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What is the best way to handle large numeric inputs in C++ (for example 10^100)?

For algorithms I usually switch over to ruby and I sometimes use strings.

Any other good methods?

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I made an attempt to clarify a bit. Feel free to correct me if I misinterpreted –  Mark Biek Sep 22 '08 at 20:36
    
thanks sir. thanks for the library .. but i would like to know is there in any other method of doin it?. i mean without using specific stl 's for it.. i have used linked list!! –  kasperasky Sep 23 '08 at 4:00
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9 Answers

It sounds like you're looking for a way to enter Arbitrary Precision numbers. here are two libraries you could use: GMP and MAPM

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Are you looking for how to perform operations on the large inputs you receive? There is a big integer C++ library (similar to Java) that allows you to perform arithmetic operations...

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You might want to have a look to gmplib, an arbitrary precision number handling library for C and C++

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If you want it to be accurate, you need a library made to deal with big numbers. Java has BigInt that will always be accurate no matter how many digits you want to take it to, and provides math operations on them. All the source code is included, you could transfer it, but this really isn't the kind of thing C++ is best at--I'd use a JVM based language and use one of the Big libraries.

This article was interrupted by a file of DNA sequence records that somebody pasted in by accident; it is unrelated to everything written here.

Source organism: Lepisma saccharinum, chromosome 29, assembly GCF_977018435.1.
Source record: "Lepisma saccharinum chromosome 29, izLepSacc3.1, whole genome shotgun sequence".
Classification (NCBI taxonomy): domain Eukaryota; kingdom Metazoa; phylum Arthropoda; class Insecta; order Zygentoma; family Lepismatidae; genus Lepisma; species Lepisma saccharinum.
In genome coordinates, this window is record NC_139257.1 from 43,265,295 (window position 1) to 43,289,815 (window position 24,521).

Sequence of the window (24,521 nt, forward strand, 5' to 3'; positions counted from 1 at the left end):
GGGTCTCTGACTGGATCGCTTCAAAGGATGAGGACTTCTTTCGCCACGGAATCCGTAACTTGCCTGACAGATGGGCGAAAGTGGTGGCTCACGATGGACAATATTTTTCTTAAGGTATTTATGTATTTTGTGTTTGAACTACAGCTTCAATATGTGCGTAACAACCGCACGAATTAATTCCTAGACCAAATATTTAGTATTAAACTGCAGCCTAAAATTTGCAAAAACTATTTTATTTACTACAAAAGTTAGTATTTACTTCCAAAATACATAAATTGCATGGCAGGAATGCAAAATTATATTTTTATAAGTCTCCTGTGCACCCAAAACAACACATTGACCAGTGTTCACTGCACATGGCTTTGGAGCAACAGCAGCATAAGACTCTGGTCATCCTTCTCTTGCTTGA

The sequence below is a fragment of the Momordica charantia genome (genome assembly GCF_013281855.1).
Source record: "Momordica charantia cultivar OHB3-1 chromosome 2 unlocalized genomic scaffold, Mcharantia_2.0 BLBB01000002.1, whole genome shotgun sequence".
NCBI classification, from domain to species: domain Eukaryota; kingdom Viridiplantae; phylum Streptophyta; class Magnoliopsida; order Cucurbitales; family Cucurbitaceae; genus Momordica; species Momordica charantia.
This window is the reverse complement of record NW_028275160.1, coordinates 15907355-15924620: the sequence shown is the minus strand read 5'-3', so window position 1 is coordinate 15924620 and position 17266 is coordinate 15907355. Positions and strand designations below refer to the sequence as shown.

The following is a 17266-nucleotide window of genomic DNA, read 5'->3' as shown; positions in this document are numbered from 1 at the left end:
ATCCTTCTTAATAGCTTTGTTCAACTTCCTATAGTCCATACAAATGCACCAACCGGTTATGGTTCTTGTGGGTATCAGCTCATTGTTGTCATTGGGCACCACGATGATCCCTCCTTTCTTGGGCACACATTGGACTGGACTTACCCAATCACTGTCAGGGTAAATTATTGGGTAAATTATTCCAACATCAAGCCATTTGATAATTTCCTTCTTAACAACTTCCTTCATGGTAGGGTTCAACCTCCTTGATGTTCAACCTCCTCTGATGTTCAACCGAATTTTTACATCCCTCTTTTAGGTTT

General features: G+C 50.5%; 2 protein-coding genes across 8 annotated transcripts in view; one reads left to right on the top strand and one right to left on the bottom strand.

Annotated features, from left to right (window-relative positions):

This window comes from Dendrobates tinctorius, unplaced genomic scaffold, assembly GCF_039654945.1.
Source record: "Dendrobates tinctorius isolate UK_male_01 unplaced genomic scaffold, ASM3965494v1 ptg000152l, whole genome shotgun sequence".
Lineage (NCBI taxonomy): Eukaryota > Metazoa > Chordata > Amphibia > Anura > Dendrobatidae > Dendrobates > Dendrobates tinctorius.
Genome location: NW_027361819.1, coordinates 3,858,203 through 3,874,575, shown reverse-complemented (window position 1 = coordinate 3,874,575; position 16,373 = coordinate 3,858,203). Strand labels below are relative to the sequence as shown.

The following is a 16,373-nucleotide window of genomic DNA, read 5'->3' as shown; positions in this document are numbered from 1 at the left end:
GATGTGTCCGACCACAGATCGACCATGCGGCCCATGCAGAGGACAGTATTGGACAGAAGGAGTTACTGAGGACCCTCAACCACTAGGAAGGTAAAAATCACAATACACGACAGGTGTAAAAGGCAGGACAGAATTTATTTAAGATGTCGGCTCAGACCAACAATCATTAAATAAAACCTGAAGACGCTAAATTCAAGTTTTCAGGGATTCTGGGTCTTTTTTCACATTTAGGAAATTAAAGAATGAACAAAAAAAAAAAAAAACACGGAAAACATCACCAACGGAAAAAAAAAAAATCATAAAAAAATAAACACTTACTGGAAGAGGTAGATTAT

I don't think I'd use ruby for this unless you wanted it to be slow, and I'm assuming that since you are talking about C++, speed is somewhat of a design consideration.

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As others have already pointed out, there are various bignum/arbitrary precision libraries in C++ that you would likely find useful. If speed isn't necessary, I'm under the impression that Python and Lisp both use bignums by default.

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That is correct for Liso. If I am doing bignum stuff, I roll with Lisp. :) –  Paul Nathan Oct 30 '08 at 16:10
    
@Paul Nathan > That is correct for Liso. Do you mean Lisp? or is Liso some library that I'm not aware of? –  chollida Dec 2 '09 at 20:20
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assuming you are talking about inputting numbers, double precision would get you up to 1.7976931348623157 x 10^308

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Check out The Large Integer Case Study in C++.pdf by Owen Astrachan. I found this file extremely useful with detail introduction and code implementation. It doesn't use any 3rd-party library. I have used this to handle huge numbers (as long as you have enough memory to store vector<char>) with no problems.


Idea: It implements an arbitrary precision integer class by storing big int in a vector<char>.

vector<char> myDigits; // stores all digits of number

Then all operations related to the big int, including <<, >>, +, -, *, ==, <, !=, >, etc., can be done based on operations on this char array.


Taste of the code: Here is the header file, you can find its cpp with codes in the pdf file.

#include <iostream>
#include <string> // for strings
#include <vector> // for sequence of digits
using namespace std;

class BigInt
{
public:
    BigInt(); // default constructor, value = 0
    BigInt(int); // assign an integer value
    BigInt(const string &); // assign a string
    // may need these in alternative implementation
    // BigInt(const BigInt &); // copy constructor
    // ~BigInt(); // destructor
    // const BigInt & operator = (const BigInt &);
    // assignment operator
    // operators: arithmetic, relational
    const BigInt & operator += (const BigInt &);
    const BigInt & operator -= (const BigInt &);